Background: There is a relative dearth of literature on the definitive endoscopic management of bleeding gastric varices. Variceal ligation with bands and detachable snares, sclerosants, cyanoacrylate glue, and thrombin injections have been used with variable success.
Objective: To report our experience with bovine thrombin injection for the treatment of bleeding gastric varices.
Design: A retrospective review.
Setting: Tertiary-referral hospital.
Patients: Forty-two cases of gastric varices were identified from our endoscopy database between July 1998 and July 2003. Thirteen patients had thrombin injection.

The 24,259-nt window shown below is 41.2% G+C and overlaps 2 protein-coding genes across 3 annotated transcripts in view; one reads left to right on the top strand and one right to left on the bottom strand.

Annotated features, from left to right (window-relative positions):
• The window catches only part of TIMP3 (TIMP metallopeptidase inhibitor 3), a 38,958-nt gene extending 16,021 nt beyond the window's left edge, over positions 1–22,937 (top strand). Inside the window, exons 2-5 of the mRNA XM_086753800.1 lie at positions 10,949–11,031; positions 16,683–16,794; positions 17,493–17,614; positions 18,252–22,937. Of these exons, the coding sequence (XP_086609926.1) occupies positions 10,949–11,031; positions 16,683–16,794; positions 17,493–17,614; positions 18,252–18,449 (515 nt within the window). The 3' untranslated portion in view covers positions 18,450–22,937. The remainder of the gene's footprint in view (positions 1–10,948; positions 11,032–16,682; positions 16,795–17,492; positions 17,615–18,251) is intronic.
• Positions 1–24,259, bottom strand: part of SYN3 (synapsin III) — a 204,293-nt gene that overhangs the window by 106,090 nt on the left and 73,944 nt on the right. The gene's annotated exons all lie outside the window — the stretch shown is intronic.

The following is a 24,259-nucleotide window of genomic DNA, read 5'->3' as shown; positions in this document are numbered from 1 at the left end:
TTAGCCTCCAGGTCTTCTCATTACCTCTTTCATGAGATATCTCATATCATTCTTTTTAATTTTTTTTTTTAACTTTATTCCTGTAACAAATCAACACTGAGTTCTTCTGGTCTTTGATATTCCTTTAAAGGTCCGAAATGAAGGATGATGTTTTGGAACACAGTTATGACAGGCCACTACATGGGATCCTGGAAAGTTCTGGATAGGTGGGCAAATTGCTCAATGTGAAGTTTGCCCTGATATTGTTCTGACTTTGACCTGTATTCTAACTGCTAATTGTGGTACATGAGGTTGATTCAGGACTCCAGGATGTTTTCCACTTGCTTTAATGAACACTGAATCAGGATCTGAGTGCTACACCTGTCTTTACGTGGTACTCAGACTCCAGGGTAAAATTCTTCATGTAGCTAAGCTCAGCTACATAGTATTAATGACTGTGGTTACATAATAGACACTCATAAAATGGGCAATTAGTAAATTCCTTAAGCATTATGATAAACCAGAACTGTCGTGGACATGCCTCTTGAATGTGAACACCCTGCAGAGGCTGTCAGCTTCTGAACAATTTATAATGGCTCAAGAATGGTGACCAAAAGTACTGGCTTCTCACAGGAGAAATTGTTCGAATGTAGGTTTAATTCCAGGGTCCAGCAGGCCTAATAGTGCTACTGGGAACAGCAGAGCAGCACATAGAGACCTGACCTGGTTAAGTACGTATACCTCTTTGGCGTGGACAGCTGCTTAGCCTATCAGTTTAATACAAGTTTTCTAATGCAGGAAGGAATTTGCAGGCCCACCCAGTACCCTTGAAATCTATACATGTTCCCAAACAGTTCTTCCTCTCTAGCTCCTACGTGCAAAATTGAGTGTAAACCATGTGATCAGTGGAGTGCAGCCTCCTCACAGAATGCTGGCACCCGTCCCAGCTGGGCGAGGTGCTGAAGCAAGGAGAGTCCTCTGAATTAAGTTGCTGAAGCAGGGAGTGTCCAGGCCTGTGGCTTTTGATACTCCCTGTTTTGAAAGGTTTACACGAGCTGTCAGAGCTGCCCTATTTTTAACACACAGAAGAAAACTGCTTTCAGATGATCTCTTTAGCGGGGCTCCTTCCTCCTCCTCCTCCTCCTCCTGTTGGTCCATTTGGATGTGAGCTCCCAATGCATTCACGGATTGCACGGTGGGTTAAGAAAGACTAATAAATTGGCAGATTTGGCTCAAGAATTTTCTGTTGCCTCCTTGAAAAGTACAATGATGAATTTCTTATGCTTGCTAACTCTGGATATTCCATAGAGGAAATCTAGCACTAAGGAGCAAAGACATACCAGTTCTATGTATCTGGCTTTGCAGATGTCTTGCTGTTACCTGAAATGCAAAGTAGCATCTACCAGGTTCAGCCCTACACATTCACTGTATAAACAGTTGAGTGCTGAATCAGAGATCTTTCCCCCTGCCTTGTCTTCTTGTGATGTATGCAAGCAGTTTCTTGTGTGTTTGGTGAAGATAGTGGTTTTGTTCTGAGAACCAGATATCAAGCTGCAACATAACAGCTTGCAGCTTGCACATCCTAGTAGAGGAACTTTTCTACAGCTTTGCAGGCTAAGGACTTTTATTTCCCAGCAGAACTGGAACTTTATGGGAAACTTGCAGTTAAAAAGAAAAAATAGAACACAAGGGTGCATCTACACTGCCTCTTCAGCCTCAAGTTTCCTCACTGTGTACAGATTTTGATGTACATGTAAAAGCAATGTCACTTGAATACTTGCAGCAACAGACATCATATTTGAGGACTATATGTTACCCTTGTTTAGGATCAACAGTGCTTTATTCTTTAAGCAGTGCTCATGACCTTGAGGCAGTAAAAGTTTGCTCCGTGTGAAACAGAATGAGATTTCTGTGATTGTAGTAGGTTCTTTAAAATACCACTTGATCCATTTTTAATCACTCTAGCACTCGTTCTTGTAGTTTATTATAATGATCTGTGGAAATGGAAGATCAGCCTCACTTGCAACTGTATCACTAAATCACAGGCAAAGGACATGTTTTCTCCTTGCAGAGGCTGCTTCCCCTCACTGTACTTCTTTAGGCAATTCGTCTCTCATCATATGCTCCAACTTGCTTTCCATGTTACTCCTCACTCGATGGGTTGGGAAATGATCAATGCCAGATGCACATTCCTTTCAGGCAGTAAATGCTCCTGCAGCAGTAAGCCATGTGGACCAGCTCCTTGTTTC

Intervention: Thrombin injection therapy for bleeding gastric varices.
Main outcome measurements: Control of hemorrhage, risk of rebleeding, and mortality.
Results: Of the 13 patients who underwent thrombin injections, hemostasis in the acute setting was successful in 92% of cases. Patients received 1 to 4 sessions of thrombin, with a mean total dose of 10.8 mL for variceal eradication. One patient continued to bleed and needed a transjugular intrahepatic portosystemic shunt as a rescue procedure. The patient with hepatocellular carcinoma died within 30 days, and 4 more patients died after a median follow-up of 22 months; none died because of bleeding. There was no rebleeding in the remaining patients at a median follow-up of 25 months.
Limitations: The retrospective nature and small number.
Conclusions: In our series, injection with thrombin proved to be an effective endoscopic treatment in the majority of patients with bleeding gastric varices. The overall mortality, after controlling bleeding, was 38% (5/13), subsequent to a median follow-up of 22 months.